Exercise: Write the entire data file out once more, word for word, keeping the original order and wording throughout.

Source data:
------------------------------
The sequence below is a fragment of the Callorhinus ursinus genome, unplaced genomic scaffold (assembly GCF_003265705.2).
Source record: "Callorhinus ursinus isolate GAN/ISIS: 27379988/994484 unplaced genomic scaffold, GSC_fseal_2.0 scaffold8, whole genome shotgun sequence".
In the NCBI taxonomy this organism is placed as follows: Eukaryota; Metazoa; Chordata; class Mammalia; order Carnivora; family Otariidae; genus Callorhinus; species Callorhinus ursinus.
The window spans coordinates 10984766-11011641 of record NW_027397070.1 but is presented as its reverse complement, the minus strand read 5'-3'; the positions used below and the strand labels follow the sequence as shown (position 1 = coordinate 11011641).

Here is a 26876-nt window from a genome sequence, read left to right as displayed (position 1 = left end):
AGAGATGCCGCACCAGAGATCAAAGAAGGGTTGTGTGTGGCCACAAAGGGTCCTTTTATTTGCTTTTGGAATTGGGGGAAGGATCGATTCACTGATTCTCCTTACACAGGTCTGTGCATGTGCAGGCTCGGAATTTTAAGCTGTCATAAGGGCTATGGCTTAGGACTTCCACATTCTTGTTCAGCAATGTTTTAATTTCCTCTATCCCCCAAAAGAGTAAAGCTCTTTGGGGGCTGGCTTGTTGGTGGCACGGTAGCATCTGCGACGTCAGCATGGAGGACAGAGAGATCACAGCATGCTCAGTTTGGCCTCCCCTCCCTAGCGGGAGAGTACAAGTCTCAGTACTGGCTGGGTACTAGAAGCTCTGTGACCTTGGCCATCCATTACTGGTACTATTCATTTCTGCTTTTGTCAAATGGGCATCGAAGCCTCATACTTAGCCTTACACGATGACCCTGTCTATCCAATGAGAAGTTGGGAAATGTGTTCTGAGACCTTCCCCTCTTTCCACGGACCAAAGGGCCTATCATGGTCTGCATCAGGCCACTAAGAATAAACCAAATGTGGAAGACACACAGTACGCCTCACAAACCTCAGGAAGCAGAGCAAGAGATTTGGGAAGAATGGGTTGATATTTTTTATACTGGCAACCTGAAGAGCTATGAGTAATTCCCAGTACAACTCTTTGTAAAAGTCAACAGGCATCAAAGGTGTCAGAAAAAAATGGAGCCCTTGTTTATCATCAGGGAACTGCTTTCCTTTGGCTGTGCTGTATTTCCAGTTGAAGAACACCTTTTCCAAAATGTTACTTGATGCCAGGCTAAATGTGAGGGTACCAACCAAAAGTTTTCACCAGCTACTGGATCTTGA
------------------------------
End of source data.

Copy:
The sequence below is a fragment of the Callorhinus ursinus genome, unplaced genomic scaffold (assembly GCF_003265705.2).
Source record: "Callorhinus ursinus isolate GAN/ISIS: 27379988/994484 unplaced genomic scaffold, GSC_fseal_2.0 scaffold8, whole genome shotgun sequence".
In the NCBI taxonomy this organism is placed as follows: Eukaryota; Metazoa; Chordata; class Mammalia; order Carnivora; family Otariidae; genus Callorhinus; species Callorhinus ursinus.
The window spans coordinates 10984766-11011641 of record NW_027397070.1 but is presented as its reverse complement, the minus strand read 5'-3'; the positions used below and the strand labels follow the sequence as shown (position 1 = coordinate 11011641).

Here is a 26876-nt window from a genome sequence, read left to right as displayed (position 1 = left end):
AGAGATGCCGCACCAGAGATCAAAGAAGGGTTGTGTGTGGCCACAAAGGGTCCTTTTATTTGCTTTTGGAATTGGGGGAAGGATCGATTCACTGATTCTCCTTACACAGGTCTGTGCATGTGCAGGCTCGGAATTTTAAGCTGTCATAAGGGCTATGGCTTAGGACTTCCACATTCTTGTTCAGCAATGTTTTAATTTCCTCTATCCCCCAAAAGAGTAAAGCTCTTTGGGGGCTGGCTTGTTGGTGGCACGGTAGCATCTGCGACGTCAGCATGGAGGACAGAGAGATCACAGCATGCTCAGTTTGGCCTCCCCTCCCTAGCGGGAGAGTACAAGTCTCAGTACTGGCTGGGTACTAGAAGCTCTGTGACCTTGGCCATCCATTACTGGTACTATTCATTTCTGCTTTTGTCAAATGGGCATCGAAGCCTCATACTTAGCCTTACACGATGACCCTGTCTATCCAATGAGAAGTTGGGAAATGTGTTCTGAGACCTTCCCCTCTTTCCACGGACCAAAGGGCCTATCATGGTCTGCATCAGGCCACTAAGAATAAACCAAATGTGGAAGACACACAGTACGCCTCACAAACCTCAGGAAGCAGAGCAAGAGATTTGGGAAGAATGGGTTGATATTTTTTATACTGGCAACCTGAAGAGCTATGAGTAATTCCCAGTACAACTCTTTGTAAAAGTCAACAGGCATCAAAGGTGTCAGAAAAAAATGGAGCCCTTGTTTATCATCAGGGAACTGCTTTCCTTTGGCTGTGCTGTATTTCCAGTTGAAGAACACCTTTTCCAAAATGTTACTTGATGCCAGGCTAAATGTGAGGGTACCAACCAAAAGTTTTCACCAGCTACTGGATCTTGA